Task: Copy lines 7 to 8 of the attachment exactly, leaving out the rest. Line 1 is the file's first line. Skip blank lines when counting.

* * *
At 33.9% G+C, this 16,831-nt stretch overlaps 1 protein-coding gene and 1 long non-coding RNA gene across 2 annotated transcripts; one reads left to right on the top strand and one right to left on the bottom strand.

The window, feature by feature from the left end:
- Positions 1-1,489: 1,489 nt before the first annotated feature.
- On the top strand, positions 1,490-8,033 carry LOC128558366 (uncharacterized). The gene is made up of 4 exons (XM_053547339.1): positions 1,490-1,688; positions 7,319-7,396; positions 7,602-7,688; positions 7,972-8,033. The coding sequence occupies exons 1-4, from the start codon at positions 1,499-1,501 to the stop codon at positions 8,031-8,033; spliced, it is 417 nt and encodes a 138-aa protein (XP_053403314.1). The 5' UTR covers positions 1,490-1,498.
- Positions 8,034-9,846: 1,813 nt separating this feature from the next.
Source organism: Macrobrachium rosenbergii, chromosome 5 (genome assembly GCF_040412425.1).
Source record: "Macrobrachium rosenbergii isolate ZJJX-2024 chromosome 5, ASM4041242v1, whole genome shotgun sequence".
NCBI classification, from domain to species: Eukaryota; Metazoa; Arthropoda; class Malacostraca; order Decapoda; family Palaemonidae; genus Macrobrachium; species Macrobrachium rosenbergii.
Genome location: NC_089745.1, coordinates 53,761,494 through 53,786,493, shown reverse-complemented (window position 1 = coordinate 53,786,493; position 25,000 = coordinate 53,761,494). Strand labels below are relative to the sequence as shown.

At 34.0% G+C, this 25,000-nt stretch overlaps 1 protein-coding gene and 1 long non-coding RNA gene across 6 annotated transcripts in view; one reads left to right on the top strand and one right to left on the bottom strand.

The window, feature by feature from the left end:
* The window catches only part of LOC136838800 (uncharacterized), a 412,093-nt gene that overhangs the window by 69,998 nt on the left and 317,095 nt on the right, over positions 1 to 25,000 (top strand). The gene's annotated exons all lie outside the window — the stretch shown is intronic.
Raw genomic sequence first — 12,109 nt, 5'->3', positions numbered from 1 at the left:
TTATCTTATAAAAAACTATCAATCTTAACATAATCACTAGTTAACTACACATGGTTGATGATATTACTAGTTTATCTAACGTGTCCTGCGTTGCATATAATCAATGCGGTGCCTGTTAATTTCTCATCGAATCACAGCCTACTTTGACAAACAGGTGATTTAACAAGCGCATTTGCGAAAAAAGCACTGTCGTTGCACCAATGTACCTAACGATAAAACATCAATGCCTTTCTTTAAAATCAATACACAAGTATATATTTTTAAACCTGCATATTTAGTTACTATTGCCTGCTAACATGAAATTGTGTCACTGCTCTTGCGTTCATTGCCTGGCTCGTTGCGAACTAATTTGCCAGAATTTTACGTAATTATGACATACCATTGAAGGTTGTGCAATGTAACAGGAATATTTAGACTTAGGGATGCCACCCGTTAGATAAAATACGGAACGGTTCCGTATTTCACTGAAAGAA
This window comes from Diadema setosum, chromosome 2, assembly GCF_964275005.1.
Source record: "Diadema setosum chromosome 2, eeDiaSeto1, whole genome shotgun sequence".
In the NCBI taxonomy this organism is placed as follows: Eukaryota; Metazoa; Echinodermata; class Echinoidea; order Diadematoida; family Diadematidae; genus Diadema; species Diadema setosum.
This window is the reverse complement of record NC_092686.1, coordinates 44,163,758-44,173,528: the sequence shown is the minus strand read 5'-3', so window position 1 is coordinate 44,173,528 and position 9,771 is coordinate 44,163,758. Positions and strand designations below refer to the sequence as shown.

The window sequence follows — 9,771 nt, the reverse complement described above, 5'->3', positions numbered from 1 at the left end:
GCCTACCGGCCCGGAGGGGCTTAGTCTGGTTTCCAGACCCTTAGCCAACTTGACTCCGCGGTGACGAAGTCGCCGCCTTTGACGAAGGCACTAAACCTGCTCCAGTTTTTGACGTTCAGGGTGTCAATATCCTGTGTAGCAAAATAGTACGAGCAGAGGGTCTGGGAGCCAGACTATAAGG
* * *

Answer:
Source record: "Macrobrachium rosenbergii isolate ZJJX-2024 chromosome 5, ASM4041242v1, whole genome shotgun sequence".
NCBI classification, from domain to species: Eukaryota; Metazoa; Arthropoda; class Malacostraca; order Decapoda; family Palaemonidae; genus Macrobrachium; species Macrobrachium rosenbergii.